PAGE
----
This post is going to get personal. It can’t be helped. I’ve looked for some other way to write it, but there isn’t one in which I can be straightforward and tell the truth. I’m not going to attack anyone. I might — oh, okay, I will — argue against methods and conclusions, though. But what I intend to do is what any good Buddhist does: speak from my own personal experience, in this case about methods of trying to understand both what the Buddha taught, and why he taught it the way he did.
A little earlier on this blog, Doug Smith asked a question about an aspect of Buddhism I particularly focus on. He asked if dependent origination (which I call dependent arising — DA) can be saved. My answer is: Yes, it certainly can. But explaining why that is so is going to take a bit of effort, and maybe some patience on your part. It will take me more than one post to explain it because, as Doug points out, DA is a big, complex subject, hard to deal with in just one post. So first I’m going to talk about how the way Doug looks at it is different from the way I do, and in another post I’ll talk about what the way I see it reveals in terms of practice, as well as reveals of the Buddha’s methods.
The Critic’s Mirror
Of the methods of those who “exercise secular apologetics”, Doug says:
“To put it another way, to interpret all twelve links in the chain as occurring solely within a single lifetime would seem to be an exercise in secular apologetics. It would seem to start from the premise that the formula of dependent origination must be true, and work from there to figure out how it could be so, consistent with a rejection of literal rebirth. If instead we start by questioning whether dependent origination is true, whether all twelve links in the chain are really valid, we may end up with a different answer.”
My first question about the above would be to ask how one can know what dependent arising is saying, in order to find out if it is true or not. Unless the ancient texts explain dependent arising in plain-as-day modern style — and anyone who has read any suttas will know that’s not what we find — some assumption has to be made about what it is saying first, right?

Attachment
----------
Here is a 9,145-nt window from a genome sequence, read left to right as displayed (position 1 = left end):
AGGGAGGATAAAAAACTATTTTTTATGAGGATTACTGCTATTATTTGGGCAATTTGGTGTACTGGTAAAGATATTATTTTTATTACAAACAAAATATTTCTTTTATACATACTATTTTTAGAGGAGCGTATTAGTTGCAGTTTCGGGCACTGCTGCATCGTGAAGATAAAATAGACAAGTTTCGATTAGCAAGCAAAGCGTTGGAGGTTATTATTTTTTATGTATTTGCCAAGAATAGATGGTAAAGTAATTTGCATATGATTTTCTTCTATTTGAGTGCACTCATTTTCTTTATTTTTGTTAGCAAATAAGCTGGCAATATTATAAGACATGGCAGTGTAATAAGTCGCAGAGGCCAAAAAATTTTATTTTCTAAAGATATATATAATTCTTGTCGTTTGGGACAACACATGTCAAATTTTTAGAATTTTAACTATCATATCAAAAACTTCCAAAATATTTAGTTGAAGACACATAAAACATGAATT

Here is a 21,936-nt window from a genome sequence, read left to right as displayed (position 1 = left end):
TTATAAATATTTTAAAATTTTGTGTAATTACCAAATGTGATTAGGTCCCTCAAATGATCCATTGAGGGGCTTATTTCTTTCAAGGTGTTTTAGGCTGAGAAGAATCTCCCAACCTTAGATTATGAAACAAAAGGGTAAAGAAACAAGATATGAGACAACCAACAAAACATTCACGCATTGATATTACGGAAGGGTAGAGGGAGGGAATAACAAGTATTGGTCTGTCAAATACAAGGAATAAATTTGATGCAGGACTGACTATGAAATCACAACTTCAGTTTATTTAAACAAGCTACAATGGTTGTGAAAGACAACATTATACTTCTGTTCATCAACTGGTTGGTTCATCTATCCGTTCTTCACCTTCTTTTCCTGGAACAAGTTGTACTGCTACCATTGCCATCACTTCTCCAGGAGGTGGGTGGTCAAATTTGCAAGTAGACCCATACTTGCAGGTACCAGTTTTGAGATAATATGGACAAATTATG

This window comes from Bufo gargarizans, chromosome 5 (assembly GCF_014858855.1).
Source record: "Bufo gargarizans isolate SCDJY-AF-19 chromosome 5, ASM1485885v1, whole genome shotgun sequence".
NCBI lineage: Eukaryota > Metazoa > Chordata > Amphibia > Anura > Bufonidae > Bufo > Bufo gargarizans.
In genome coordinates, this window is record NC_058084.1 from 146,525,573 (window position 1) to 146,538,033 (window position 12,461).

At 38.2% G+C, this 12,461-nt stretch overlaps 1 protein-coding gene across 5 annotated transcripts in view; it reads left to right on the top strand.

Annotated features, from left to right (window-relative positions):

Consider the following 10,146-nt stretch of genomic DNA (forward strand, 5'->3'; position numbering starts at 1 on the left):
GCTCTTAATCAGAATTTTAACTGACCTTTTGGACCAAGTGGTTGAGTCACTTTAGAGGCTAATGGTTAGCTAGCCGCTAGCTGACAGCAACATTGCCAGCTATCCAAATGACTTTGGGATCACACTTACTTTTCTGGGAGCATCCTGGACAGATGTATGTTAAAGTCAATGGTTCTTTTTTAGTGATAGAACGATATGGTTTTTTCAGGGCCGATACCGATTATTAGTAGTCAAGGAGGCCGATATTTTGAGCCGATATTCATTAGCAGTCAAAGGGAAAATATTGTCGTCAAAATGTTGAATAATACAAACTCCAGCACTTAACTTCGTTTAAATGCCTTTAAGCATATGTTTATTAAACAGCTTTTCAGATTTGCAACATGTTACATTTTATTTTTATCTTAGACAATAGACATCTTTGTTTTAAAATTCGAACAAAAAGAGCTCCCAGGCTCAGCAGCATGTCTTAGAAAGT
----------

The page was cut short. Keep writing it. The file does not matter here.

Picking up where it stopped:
Have you ever noticed how often it is the case that when someone criticizes something, that they are doing the very thing they find fault with? It surprises me how often this is the case, and it seems to me we have an example of that here. Doug is suggesting that some people — he names no names — start by assuming the Buddha got it right in dependent arising (whatever it was he will turn out to be saying), and since “right” to them is that they reject rebirth, they figure that must be what the Buddha was saying, and then they try to (as Jean Luc Picard might say) “Make it so.” He doesn’t say what’s wrong with this, but I think we can all easily figure out that the result would have to distort the Buddha’s message, in order to make it fit a predetermined “answer” to the “question” of “What is it the Buddha meant by this?”
It would seem to me fairly obvious that a close examination of the supposed results of such a backward method would reveal lots of flaws — in the Buddha’s talks, it would be hard to find support for “the answer” that came, cart-before-horse-like, first. There would be plenty of evidence that refuted both the supposition and its twisted support. It would tend to result in continued — if not more — confusion, instead of making the lesson clearer. The answer to the question about this one limited area of the Buddha’s dispensation would very likely not fit well into the larger whole of the dharma. It should not be too hard to see, from all that, that an error was made in the original assumption of what DA was about.